AP Grading complaints during surge in Pokémon cards popularity

AP Grading complaints during surge in Pokémon cards popularity

Many of you will know that Pokémon cards are very popular again, and some are worth a pretty penny. We have recently seen a lot of grading companies start their businesses, or promote it a lot more to jump on the bandwagon. A recent startup is gaining a lot of attention recently. This company is called AP Grading, and has been actively promoting their grading system, as well as giving out hefty discounts for people who send over a lot of their precious cards.

From this point onwards, we have received complaints where the company uses old tracking codes (of which we have screenshots) and we have also received numerous complaints of heavy delays and poor customer service. We have experienced the latter ourselves, where we simply get blocked when the company needs to provide us with information. That being said, we did get a bit of information out of them, which is mentioned below.

We have reached out to AP Grading, and they tell us it’s a software issue from DHL. When asking to provide us with proof to assure the customers, they started threatening us with legal actions and that we were blackmailing them. It even went further where the company started sharing the home addresses of its clients with us, which is highly illegal. When pressing on the matter that we simply needed a statement it was a software issue and that the clients could expect their packages, they immediately blocked us. When a client asked for proof, he also got blocked. When the client asked to remove personal information which they had been sharing, he got blocked on other platforms.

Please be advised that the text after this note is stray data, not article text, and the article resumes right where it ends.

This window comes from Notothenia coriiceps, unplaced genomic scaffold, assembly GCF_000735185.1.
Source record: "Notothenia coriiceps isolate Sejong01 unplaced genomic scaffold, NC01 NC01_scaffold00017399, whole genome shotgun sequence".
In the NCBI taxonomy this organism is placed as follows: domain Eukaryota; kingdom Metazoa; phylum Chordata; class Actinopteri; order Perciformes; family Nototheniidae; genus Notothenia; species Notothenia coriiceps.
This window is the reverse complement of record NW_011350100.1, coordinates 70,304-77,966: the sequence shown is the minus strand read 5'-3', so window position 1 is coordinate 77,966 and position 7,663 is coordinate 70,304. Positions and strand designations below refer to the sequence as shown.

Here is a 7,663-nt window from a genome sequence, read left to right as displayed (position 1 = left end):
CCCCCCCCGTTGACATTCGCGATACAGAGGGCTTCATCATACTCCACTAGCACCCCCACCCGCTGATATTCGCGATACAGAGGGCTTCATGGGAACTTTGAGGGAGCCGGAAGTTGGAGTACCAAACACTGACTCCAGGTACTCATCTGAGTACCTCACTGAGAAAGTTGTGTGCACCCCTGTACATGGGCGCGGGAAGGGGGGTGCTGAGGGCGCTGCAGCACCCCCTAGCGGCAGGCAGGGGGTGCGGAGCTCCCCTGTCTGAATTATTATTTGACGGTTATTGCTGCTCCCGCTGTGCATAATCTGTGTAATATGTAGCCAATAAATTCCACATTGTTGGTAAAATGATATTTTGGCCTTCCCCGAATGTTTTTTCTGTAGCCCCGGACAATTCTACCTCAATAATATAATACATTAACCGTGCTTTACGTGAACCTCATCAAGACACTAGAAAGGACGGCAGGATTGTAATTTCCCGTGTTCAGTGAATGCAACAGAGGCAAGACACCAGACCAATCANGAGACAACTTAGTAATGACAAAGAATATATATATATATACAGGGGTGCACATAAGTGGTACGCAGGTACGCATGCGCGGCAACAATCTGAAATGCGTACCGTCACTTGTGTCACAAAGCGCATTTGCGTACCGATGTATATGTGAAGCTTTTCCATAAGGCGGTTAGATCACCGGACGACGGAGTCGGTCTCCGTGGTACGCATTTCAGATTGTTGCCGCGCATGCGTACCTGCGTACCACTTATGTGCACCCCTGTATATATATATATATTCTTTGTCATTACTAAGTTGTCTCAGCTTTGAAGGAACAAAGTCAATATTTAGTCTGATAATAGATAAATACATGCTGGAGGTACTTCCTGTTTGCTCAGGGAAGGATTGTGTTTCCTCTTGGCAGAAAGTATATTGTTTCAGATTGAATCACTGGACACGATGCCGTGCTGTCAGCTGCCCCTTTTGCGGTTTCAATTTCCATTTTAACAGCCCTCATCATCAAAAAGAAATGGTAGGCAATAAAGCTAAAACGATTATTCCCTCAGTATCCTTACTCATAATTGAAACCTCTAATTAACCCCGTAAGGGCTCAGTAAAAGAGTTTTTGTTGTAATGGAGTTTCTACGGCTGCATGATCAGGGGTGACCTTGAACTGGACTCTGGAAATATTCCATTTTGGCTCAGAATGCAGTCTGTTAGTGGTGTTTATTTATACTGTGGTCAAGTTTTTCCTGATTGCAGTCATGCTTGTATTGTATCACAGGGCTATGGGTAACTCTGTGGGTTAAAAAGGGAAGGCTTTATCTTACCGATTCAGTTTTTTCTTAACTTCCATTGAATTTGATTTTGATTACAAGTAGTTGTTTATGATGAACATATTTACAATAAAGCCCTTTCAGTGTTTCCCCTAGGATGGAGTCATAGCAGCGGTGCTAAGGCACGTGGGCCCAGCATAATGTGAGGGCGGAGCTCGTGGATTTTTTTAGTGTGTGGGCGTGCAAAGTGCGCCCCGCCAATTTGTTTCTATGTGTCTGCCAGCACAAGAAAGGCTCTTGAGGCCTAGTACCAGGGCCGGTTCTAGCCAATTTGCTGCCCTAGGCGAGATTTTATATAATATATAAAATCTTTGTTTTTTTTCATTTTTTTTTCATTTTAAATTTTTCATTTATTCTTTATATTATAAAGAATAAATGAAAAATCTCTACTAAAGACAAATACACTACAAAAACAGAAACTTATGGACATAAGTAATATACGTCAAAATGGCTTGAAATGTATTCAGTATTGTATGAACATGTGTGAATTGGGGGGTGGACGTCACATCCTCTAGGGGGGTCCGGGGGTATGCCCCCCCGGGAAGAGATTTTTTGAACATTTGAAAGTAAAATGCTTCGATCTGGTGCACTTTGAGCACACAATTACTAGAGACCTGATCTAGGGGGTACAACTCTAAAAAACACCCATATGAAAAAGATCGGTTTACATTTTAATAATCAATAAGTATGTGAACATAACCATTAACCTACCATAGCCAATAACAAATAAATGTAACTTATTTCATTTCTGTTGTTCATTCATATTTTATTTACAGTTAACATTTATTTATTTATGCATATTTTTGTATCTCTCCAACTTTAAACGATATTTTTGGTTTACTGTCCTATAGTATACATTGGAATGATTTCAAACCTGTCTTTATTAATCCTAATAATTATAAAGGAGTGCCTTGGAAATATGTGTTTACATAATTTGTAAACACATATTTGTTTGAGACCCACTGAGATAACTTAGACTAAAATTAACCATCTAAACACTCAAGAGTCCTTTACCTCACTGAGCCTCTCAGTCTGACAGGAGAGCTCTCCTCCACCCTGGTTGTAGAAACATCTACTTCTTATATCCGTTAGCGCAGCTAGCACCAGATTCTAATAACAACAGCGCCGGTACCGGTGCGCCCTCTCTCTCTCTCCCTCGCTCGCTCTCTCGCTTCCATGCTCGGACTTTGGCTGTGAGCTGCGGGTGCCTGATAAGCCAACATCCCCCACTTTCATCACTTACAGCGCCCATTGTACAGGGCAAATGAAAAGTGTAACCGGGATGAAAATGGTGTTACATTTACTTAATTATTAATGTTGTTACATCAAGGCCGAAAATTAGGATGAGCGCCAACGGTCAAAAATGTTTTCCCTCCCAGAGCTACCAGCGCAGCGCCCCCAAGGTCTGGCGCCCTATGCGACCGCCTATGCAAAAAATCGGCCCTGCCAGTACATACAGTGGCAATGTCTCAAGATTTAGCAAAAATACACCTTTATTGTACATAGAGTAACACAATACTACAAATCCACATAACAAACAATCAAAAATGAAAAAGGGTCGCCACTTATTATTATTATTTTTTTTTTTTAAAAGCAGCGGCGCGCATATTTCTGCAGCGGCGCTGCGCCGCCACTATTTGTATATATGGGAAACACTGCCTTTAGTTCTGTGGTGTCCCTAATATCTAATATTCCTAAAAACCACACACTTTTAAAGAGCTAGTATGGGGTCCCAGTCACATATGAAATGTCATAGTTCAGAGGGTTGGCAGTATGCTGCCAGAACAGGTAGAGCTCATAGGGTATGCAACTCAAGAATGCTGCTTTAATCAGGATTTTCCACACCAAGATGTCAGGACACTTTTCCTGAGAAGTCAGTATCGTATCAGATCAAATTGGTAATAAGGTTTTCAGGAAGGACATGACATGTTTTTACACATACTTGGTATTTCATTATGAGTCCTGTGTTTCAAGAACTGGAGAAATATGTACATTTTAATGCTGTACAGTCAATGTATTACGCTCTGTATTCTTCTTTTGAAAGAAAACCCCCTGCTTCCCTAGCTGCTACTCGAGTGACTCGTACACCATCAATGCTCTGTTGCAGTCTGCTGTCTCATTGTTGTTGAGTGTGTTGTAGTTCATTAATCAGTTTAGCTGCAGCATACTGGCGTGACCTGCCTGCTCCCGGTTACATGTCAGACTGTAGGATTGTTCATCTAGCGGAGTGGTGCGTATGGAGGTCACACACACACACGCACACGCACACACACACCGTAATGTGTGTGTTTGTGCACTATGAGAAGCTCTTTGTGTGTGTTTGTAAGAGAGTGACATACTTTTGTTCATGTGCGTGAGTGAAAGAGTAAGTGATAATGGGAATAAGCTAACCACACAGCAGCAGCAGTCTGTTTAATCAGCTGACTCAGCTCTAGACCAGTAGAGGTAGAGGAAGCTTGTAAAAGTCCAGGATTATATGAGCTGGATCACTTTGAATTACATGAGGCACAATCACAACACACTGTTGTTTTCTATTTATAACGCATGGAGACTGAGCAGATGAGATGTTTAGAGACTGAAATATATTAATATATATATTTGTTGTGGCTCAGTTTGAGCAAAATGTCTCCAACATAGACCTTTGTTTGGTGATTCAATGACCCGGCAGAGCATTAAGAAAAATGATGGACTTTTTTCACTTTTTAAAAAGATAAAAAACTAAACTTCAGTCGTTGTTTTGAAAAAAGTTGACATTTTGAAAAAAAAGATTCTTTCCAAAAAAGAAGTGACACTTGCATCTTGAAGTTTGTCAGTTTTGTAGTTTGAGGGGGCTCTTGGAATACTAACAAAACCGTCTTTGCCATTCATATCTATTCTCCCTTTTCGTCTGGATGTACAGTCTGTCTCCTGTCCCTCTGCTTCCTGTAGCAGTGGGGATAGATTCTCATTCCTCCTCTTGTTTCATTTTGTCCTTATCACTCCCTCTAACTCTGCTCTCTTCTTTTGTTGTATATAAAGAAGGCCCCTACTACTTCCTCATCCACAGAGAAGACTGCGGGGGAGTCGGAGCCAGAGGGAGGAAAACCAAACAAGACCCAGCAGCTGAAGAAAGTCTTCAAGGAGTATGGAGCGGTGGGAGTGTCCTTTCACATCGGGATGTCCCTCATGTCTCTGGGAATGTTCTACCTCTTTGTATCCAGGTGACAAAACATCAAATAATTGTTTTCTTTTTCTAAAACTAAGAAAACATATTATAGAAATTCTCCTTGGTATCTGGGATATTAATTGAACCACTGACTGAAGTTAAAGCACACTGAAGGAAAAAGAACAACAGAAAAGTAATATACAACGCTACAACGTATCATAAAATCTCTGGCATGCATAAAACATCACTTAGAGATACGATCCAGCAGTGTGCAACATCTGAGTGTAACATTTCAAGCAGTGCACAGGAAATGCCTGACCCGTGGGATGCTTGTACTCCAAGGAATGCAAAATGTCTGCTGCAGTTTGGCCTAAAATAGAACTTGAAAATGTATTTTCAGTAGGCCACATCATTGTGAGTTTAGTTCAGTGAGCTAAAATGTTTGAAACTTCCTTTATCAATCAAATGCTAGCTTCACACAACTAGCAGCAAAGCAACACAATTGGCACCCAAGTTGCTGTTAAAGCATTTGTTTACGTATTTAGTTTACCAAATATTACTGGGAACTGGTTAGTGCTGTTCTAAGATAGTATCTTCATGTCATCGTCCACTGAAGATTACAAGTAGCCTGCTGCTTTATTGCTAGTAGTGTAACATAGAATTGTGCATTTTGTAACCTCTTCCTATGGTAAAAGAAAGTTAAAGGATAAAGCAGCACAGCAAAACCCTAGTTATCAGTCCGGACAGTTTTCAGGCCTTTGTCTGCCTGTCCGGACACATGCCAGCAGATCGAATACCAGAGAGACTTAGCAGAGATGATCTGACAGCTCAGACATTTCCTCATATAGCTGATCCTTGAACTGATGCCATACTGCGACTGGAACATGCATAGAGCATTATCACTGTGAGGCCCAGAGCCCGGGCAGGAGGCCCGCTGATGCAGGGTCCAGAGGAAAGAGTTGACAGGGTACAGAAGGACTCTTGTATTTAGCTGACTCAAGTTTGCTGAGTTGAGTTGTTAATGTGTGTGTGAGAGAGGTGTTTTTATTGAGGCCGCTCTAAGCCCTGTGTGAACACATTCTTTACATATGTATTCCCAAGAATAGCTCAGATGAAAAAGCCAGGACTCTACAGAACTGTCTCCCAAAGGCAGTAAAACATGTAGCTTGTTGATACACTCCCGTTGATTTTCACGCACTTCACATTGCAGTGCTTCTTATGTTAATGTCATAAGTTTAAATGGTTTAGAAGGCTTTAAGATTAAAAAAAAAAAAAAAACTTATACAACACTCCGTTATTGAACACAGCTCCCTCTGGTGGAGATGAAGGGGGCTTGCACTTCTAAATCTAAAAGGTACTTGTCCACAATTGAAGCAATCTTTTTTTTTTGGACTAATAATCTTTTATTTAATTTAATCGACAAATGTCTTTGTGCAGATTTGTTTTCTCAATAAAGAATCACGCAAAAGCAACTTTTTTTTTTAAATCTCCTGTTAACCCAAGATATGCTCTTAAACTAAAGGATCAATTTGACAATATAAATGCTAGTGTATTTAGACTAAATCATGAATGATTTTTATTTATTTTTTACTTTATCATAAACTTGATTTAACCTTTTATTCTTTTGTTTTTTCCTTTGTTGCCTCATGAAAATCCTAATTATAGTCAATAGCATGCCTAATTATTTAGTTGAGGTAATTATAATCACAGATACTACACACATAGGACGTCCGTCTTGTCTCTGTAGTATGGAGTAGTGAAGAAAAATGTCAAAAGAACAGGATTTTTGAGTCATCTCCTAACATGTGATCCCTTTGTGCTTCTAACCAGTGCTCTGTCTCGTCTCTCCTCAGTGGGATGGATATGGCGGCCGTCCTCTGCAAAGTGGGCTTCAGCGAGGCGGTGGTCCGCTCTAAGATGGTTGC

This is the official quote from AP Grading:

We called DHL and they tell us that they have a software problem with some tracking ID‘s. But all packages receives their owners.

We do hope that all packages are received by the owners, but we get the general gist of this. When asking for a bit of tangible proof for the DHL statement, as this would be an assurance for our readers and fellow collectors, we were met with a very cold shoulder. We would love to adjust the article accordingly, to clear up the so-called misunderstanding. We received the following reply:

we are trying to find a reasonable solution here, but we do not go in for blackmail. The customer’s package is on its way and will arrive in the next few days. As for your article, we will forward this matter to our legal department if the article is not immediately revoked, as it simply contains false accusations. You can then discuss everything else with our lawyer. Screenshots of the article and of corresponding posts on social media have already been made for this purpose.

The tracking of the customer, of who they shared personal data, still does not confirm the statement mentioned above. The company chooses to threaten with legal actions, rather than have this solved within mere minutes. We still have not received proof of the so-called software issues that have been apparently going on for some time. We have also reached out to DHL, who deny any semblance of suffering from software issues. Apparently asking for confirmation is blackmail and it’s clear the company wants to censor anyone asking for a resolution for complaints.

We will adjust the article accordingly and hope this matter still gets sorted.

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